Aspen ski slopes have received 3 feet of snow; Skico watching to see if early opening possible

Cold temperatures this month have allowed limited snowmaking to start on Aspen Mountain. Snowmaking will start 'full force' at midnight on Halloween night, according to Skico officials.
Daniel Bayer/courtesy photo

The upper slopes of the Aspen-Snowmass ski areas have been blanketed with more than 3 feet of snow in October, including more than 25 inches in the past week, Aspen Skiing Co. reported Wednesday.

The early storms have raised hopes for a second straight early opening at Aspen Mountain, but Skico spokesman Jeff Hanle said Wednesday it’s too soon to determine if lift-served skiing and snowboarding can start before the scheduled opening. Aspen Mountain and Snowmass are slated to open Nov. 28. Aspen Highlands and Buttermilk are slated to open Dec. 7.

Last season’s early conditions were enhanced by ideal snowmaking temperatures. Cold temperatures throughout the first nine days of November allowed Skico to cover some trails on the lower two-thirds of Aspen Mountain. Limited snowmaking has started on Aspen Mountain this season and will start “full force” at midnight on Halloween night.

Hanle said there is no definitive date for making a decision on an early opening.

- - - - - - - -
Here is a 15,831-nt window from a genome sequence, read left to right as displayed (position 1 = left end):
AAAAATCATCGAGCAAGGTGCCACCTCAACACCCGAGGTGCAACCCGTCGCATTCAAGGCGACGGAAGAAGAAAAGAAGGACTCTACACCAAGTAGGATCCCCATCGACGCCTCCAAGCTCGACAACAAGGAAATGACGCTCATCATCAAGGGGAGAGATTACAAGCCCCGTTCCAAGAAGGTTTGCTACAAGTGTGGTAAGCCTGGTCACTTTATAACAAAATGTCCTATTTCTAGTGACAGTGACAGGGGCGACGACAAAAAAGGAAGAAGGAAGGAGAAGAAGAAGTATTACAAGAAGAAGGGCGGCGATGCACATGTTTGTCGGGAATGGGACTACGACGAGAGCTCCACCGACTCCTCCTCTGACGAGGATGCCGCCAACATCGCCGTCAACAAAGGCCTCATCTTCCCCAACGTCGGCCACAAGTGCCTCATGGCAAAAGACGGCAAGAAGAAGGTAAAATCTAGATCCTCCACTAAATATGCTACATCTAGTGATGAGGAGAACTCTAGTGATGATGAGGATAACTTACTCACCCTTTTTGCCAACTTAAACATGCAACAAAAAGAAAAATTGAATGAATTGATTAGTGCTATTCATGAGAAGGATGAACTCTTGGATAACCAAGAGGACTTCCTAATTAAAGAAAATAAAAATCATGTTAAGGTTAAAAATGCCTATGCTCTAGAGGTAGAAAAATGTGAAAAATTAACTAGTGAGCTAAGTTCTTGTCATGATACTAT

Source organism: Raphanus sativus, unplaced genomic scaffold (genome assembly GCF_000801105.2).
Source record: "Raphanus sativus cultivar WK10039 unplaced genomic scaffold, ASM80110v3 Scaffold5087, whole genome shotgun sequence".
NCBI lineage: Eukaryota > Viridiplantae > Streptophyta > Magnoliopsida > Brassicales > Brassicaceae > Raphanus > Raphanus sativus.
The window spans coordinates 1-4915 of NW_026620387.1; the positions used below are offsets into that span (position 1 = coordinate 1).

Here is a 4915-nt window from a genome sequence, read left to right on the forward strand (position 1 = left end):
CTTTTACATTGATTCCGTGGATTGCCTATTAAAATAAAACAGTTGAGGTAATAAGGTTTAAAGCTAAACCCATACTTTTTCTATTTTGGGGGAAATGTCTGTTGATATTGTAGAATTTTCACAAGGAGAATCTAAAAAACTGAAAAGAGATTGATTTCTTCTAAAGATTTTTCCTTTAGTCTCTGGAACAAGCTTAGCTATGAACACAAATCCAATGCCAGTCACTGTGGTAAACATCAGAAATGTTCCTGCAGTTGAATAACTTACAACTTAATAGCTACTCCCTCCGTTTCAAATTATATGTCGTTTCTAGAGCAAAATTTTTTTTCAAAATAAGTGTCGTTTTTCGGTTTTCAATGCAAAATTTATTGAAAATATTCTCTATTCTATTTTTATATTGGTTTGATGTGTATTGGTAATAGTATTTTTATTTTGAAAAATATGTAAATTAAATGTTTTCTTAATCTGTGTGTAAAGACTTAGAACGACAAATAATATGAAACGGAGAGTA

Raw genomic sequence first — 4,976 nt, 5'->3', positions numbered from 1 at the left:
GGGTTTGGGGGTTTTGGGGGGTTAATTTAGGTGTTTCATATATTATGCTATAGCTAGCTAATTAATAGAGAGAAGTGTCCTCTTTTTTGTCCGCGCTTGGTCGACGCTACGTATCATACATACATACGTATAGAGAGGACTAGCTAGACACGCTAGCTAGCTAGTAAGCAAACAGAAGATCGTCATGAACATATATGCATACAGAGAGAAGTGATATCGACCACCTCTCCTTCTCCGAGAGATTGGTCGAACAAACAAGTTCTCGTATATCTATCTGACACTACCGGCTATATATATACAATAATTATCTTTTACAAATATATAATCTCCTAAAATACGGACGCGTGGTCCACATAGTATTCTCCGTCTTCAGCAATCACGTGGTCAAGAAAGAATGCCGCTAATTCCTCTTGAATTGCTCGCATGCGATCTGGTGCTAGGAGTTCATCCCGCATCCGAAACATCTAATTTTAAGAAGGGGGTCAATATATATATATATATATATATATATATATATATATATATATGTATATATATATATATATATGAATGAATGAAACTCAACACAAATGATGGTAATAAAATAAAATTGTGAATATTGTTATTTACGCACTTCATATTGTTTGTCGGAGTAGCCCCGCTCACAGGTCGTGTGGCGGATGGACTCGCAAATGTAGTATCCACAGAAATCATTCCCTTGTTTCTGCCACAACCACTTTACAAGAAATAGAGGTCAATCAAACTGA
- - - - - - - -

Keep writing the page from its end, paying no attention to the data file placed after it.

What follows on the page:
“It’s definitely on our minds but too early to pin down a day,” he said. “I think we have 10 days to two weeks” before a decision is made.

The Aspen Water Department’s unofficial weather report showed that the water plant had received 26.5 inches of snow as of Wednesday. That includes 5 inches that fell overnight Tuesday. The biggest dump of the month came Oct. 24 with 7 inches. That makes it one of the snowiest Octobers ever since records were kept starting in 1934-35. The average snowfall for the month is just shy of 9 inches. Aspen’s record snowfall for the month is 41.45 inches in 1984-85.

The last time the water plant recorded more snowfall in October than this year was 1997-98 when 27.7 inches fell.

Word of warning: high snowfall in October doesn’t guarantee a snowy winter. The winter of 1984-85 was well below average despite a record October. The winter of 1997-98 also was significantly below average despite nearly 28 inches of snow in October.

But the Roaring Fork Valley is undeniably off to a good start. The independent ski area Sunlight Mountain Resort has started making snow. The ski area outside of Glenwood Springs is scheduled to open Dec. 13, but if conditions remain favorable, it announced it will open for weekends between Thanksgiving and Dec. 13, when it opens daily.

Prodigious amounts of snow throughout the Colorado mountains are spurring ski areas to open early. Winter Park announced Wednesday it will open Nov. 2 — the earliest opening ever in its 80 seasons. Winter Park has scored more than 40 inches of snow this month.

Eldora will open Nov. 1, two weeks ahead of schedule. That will be its earliest opening ever.

Copper Mountain and Breckenridge plan to open Nov. 8. Arapahoe Basin, Keystone, Loveland and Wolf Creek are already open.

October is featuring more than bountiful snow. It’s also bringing colder than usual temperatures., a local forecasting service, reported Wednesday that the unofficial low of 1 degree above for Aspen was the all-time coldest temperature in the town for October. The record was forecast to be shattered Wednesday night and Thursday morning with a forecast low of between minus-4 and minus-7.